That passion to reach the lost also influences Grace Churches International, a ministry network that has grown from 27 congregations when Fletcher took over in 2001 to more than 400 in 69 nations today. “When we talk about ministry partners, it isn’t just send money, it’s hands-on, be involved in what they’re doing,” he says.
The goal is to build the kingdom, not one congregation, Fletcher adds. “Selfishness has hijacked the church in the West,” he says. “That’s a fact. We think about ourselves, meet my needs. That’s not Christianity. Christianity is giving. It’s giving the gospel of Christ to [the world].”
6. Rescuing the Homeless in Atlanta
Like most other U.S. churches, Rescue Atlanta Church led by pastors Mel and Teresa Rolls has services twice a week, on Sundays and at midweek. But that’s where the similarities end.
Roughly 70 percent of Rescue Atlanta’s members are homeless and another 25 percent are from troubled inner-city neighborhoods. A hot breakfast is served before Sunday services and a warm lunch before midweek Bible study. In addition to a food pantry, the church has laundry and shower facilities, as well as a clothes closet and medical clinic.
“I really believe the success of what we’ve done in the 21 years we’ve been doing this is that we get into their lives to where we earn the right to speak into their lives,” says Mel Rolls, an Assemblies of God minister. “They see we’re their friends. We’re not trying to herd them into church. We want them to trust us, then trust the message, then they follow.”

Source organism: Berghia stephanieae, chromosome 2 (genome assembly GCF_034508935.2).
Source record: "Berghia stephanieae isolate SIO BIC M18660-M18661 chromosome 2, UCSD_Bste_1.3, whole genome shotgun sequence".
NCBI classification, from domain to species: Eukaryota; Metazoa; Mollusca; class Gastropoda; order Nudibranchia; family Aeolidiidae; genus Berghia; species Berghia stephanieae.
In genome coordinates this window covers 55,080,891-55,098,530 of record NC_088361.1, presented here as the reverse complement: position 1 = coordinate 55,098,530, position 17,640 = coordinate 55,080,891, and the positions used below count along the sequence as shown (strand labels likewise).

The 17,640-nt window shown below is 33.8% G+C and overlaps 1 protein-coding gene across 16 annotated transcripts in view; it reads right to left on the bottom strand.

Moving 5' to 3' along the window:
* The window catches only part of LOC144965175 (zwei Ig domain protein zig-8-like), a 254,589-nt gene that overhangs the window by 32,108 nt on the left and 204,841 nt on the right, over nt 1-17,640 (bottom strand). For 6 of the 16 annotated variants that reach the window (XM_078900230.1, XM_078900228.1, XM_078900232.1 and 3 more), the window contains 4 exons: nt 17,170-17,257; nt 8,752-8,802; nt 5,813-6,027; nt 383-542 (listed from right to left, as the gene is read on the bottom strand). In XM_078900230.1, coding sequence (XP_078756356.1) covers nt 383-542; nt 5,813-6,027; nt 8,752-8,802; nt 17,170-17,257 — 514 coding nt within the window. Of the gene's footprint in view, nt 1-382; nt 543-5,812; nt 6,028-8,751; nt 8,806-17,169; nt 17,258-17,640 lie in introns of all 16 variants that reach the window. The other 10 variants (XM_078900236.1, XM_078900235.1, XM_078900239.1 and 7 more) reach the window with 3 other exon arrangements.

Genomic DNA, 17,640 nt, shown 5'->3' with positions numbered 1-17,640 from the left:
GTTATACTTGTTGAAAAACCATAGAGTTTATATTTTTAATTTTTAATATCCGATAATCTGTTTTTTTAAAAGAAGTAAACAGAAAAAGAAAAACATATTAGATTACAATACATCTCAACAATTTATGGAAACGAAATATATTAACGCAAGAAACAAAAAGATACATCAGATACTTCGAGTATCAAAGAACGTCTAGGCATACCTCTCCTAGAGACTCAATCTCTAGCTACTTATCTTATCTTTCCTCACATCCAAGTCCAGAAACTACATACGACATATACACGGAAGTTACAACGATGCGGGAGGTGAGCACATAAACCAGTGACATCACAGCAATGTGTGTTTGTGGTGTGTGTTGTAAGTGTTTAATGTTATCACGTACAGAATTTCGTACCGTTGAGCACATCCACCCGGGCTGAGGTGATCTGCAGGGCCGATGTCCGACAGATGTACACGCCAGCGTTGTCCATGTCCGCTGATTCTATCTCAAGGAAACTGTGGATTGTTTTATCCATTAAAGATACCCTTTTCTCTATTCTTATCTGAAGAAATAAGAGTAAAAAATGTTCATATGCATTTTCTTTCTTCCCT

Despite the unique makeup of Rescue Atlanta, the Rollses encourage church members to serve others. They support missionaries worldwide and members have been sponsoring children in Haiti since long before the January earthquake. After flooding wreaked havoc in Georgia last September, teams of homeless men from Rescue Atlanta helped families who had lost everything. “The congregation is amazing,” Rolls says. “They give. We receive an offering every time we have a service. No one feels like they have to give, but they do give.”
7. A Florida Church That Left the Building—Literally
In 2003, pastor Byron Bledsoe was leading a growing Southern Baptist church in Orlando, Florida, that was drawing 1,500 people each week. Its denomination had even recognized the ministry as a top evangelistic congregation.
But instead of being excited by the commendation, Bledsoe was troubled. He knew that only about 10 percent of the people the church reached each year had been previously unchurched. “If we didn’t exist anymore, nobody in the community would even care,” Bledsoe says.
That nagging discontent led him on a two-year journey that culminated in some radical moves. He phased out the choir for a worship band and transitioned the Sunday school into home-based cell groups. But the biggest change came in 2007, when the church sold its campus and started holding services in a movie theater, losing 1,400 of its 1,500 members in the process.
Now known as C3 Church, the ministry spends “every extra dime” on outreach projects such as feeding needy families and providing backpacks for students. Bledsoe says the strategy, though painful, has yielded some unexpected fruit. Most of the 600 people who attend services each week were previously unchurched. And the congregation has become ethnically diverse, just like the city.
Adrienne S. Gaines is the former news editor for Charisma magazine.